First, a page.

Then there’s the one dimensonal diplomacy with NPCs. Compared to story-driven space epics like, say, the Freelancer series it lacks focus and narrative. Sure, you can fly around in big ol’ space, but why?
To answer that question, let’s go back in history to the first Elite game. Launched in 1984 for the BBC Micro, Elite’s procedurally generated galaxy was much smaller than that in Elite: Dangerous, with thousands of stars to visit rather than billions, but it was functionally the same game. Fly, explore, shoot, trade, maybe one day earn the title of “Elite” for your prowess. Few ever earned that honorific – and it appears to be almost impossible in the new version of the game (despite a cash bounty of R180 000, no-one has hit Elite in all three disciplines of fighting, trading and exploration in the two months since the game launched).
But to fall back on cliché, Elite is a game about the journey, not the destination. To explain that, consider this. Two years before Elite appeared, the first Fighting Fantasy books were published to a similar audience of nascent computer geeks and sci-fi/fantasy nuts. These were books in which “you were the hero”, stories that were mostly in your head. The compelling reason to turn a page in these books was to see how your choices played out, not because of a particularly strong plot.
And so it is with Elite. The bones of this game carry little flesh, but for the players who “get it” they’re a skeletal framework that you build around. You don’t eat the meat. You are the meat.
It sounds like an excuse for lazy game design, but look at the Elite: Dangerous sub-Reddit. No other game I know of has pages and pages of players sharing stories about their exploits with each other, always embellishing on the details that the game didn’t provide. To the game engine, you might simply be delivering a small cargo of goods to a faction in need a few light years away, to the imaginative player it’s a straightforward milkrun that went awry when you were interdicted out of hyperspace by a random stranger.
For a game with only the most cursory and spurious of plots, the fact that it has inspired so many tall tales and a culture of storytelling is truly remarkable.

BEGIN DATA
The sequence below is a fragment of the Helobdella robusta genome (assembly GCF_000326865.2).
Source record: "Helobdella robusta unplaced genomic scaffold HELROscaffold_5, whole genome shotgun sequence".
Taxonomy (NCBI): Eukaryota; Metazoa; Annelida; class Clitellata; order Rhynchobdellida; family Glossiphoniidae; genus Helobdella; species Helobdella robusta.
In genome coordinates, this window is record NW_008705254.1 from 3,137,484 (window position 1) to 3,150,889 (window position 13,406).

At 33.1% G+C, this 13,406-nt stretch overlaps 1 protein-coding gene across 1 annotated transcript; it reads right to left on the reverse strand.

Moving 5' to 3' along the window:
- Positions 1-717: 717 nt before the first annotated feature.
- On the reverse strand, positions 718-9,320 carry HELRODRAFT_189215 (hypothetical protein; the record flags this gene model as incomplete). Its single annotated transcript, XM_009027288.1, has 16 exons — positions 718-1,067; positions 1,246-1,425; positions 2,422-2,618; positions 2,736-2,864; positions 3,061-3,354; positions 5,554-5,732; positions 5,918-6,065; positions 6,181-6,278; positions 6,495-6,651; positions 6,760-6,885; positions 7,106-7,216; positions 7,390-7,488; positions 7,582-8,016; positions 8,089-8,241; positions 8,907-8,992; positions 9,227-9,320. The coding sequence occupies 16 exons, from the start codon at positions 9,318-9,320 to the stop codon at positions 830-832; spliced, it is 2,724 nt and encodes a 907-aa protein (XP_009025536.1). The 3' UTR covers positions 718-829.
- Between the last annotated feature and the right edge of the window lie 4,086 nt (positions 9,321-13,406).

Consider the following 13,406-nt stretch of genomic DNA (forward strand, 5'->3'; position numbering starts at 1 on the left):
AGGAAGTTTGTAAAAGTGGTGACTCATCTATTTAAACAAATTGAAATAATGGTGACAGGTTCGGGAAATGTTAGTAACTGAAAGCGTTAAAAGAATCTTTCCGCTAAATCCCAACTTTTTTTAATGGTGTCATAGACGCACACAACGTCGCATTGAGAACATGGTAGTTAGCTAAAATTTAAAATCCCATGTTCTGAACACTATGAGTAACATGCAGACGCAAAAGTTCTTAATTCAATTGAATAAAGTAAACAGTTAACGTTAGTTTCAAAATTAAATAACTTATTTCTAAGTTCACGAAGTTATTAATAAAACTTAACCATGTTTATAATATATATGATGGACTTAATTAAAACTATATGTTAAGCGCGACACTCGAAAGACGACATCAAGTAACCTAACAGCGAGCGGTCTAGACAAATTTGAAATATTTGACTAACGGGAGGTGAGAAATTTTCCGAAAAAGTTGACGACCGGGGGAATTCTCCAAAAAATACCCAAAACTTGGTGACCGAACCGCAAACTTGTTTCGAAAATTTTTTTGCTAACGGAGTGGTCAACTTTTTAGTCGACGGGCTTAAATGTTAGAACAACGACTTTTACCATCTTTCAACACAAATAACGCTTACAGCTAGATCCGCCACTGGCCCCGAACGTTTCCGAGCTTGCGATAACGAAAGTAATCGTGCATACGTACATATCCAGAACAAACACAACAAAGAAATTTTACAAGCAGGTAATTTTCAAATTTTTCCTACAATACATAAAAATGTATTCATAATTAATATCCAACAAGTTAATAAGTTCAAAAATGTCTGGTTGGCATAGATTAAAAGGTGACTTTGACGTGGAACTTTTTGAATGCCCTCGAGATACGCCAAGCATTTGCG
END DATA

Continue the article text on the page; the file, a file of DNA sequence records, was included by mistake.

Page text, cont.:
For me, the lightbulb moment was when I realised that there was really no rush to explore Elite’s vastness. Better to focus on learning the markets and building rep in a small corner of systems than rush off blindly seeking fame and fortune – at least in the short term. If you need a reason to be working for the Sheela Na Gig Workers Co-operative, or whatever random name generated organisation you are doing stuff for, invent one.
The game’s mechanics are – as its detractors say – simple and one-dimensional. But that doesn’t mean turning them to your advantage isn’t both tough and rewarding. Plus, you can fly thousands of light years away and discover black holes. What more do you want?
What Elite: Dangerous is, is much like life. A blank slate with a few arbitrary rules that are often open to interpretation. It’s open to a degree rarely seen in videogame form, it’s the anti-Call of Duty, the sandboxer’s sandbox. As far as Elite is concerned you set your own goals, your own challenges and your own parameters for enjoyment. And if you run out of them, says the space sim with a Gallic shrug, there’s a billion other games in the galaxy to play.
There’s still a long way to go for Elite: Dangerous. Some of its failings – notably the lack of player interaction – are being addressed in an up-and-coming patch, but importantly the game is epic in scale like no other. At the last count barely half a million of the 400 billion solar systems had been visited by real human players. Since the majority of NPCs inhabit a core cluster around our own planet, Earth, there’s an exceptional number of ways the devs can grow the game over time.
Who knows what weird civilisations live out in the Eastern spiral arm? No-one’s gone there to find out yet. But I, for one, still want to be playing when they do.